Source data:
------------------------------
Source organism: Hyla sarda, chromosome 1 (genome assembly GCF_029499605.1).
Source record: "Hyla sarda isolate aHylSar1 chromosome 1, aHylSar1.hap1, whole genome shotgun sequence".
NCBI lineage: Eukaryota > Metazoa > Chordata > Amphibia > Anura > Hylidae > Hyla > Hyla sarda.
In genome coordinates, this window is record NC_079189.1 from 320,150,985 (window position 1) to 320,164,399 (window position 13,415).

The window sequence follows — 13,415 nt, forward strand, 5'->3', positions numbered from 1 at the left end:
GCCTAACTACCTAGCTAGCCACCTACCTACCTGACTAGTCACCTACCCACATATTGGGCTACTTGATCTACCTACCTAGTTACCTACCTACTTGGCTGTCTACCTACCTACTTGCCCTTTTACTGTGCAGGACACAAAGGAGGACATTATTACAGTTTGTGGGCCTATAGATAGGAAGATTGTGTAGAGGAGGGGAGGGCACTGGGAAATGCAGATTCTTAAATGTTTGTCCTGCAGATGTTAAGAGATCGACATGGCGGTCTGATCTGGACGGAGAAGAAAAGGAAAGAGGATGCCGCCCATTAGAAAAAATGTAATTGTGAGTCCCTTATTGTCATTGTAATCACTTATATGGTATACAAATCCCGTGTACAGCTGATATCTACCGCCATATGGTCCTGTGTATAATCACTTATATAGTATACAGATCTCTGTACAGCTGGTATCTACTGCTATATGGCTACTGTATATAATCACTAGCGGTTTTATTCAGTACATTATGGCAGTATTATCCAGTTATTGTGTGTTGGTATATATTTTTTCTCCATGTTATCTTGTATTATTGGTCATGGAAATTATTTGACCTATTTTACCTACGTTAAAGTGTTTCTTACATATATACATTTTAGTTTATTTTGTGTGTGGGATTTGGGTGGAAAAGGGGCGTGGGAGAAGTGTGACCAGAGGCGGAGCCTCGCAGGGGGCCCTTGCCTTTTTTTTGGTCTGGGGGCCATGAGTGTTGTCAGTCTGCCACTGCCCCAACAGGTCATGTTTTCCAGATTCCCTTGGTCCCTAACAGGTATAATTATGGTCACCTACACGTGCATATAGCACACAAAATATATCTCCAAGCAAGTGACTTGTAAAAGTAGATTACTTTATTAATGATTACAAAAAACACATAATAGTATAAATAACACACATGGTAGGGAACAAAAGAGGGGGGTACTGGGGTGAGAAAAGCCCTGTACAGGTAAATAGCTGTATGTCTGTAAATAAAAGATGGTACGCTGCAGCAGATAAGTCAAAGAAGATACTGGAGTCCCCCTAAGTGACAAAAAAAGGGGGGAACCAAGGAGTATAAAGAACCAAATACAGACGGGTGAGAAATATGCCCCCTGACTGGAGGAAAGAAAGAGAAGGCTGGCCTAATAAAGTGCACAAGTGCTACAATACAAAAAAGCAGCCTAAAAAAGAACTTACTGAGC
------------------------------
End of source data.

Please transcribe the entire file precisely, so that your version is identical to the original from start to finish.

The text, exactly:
Source organism: Hyla sarda, chromosome 1 (genome assembly GCF_029499605.1).
Source record: "Hyla sarda isolate aHylSar1 chromosome 1, aHylSar1.hap1, whole genome shotgun sequence".
NCBI lineage: Eukaryota > Metazoa > Chordata > Amphibia > Anura > Hylidae > Hyla > Hyla sarda.
In genome coordinates, this window is record NC_079189.1 from 320,150,985 (window position 1) to 320,164,399 (window position 13,415).

The window sequence follows — 13,415 nt, forward strand, 5'->3', positions numbered from 1 at the left end:
GCCTAACTACCTAGCTAGCCACCTACCTACCTGACTAGTCACCTACCCACATATTGGGCTACTTGATCTACCTACCTAGTTACCTACCTACTTGGCTGTCTACCTACCTACTTGCCCTTTTACTGTGCAGGACACAAAGGAGGACATTATTACAGTTTGTGGGCCTATAGATAGGAAGATTGTGTAGAGGAGGGGAGGGCACTGGGAAATGCAGATTCTTAAATGTTTGTCCTGCAGATGTTAAGAGATCGACATGGCGGTCTGATCTGGACGGAGAAGAAAAGGAAAGAGGATGCCGCCCATTAGAAAAAATGTAATTGTGAGTCCCTTATTGTCATTGTAATCACTTATATGGTATACAAATCCCGTGTACAGCTGATATCTACCGCCATATGGTCCTGTGTATAATCACTTATATAGTATACAGATCTCTGTACAGCTGGTATCTACTGCTATATGGCTACTGTATATAATCACTAGCGGTTTTATTCAGTACATTATGGCAGTATTATCCAGTTATTGTGTGTTGGTATATATTTTTTCTCCATGTTATCTTGTATTATTGGTCATGGAAATTATTTGACCTATTTTACCTACGTTAAAGTGTTTCTTACATATATACATTTTAGTTTATTTTGTGTGTGGGATTTGGGTGGAAAAGGGGCGTGGGAGAAGTGTGACCAGAGGCGGAGCCTCGCAGGGGGCCCTTGCCTTTTTTTTGGTCTGGGGGCCATGAGTGTTGTCAGTCTGCCACTGCCCCAACAGGTCATGTTTTCCAGATTCCCTTGGTCCCTAACAGGTATAATTATGGTCACCTACACGTGCATATAGCACACAAAATATATCTCCAAGCAAGTGACTTGTAAAAGTAGATTACTTTATTAATGATTACAAAAAACACATAATAGTATAAATAACACACATGGTAGGGAACAAAAGAGGGGGGTACTGGGGTGAGAAAAGCCCTGTACAGGTAAATAGCTGTATGTCTGTAAATAAAAGATGGTACGCTGCAGCAGATAAGTCAAAGAAGATACTGGAGTCCCCCTAAGTGACAAAAAAAGGGGGGAACCAAGGAGTATAAAGAACCAAATACAGACGGGTGAGAAATATGCCCCCTGACTGGAGGAAAGAAAGAGAAGGCTGGCCTAATAAAGTGCACAAGTGCTACAATACAAAAAAGCAGCCTAAAAAAGAACTTACTGAGC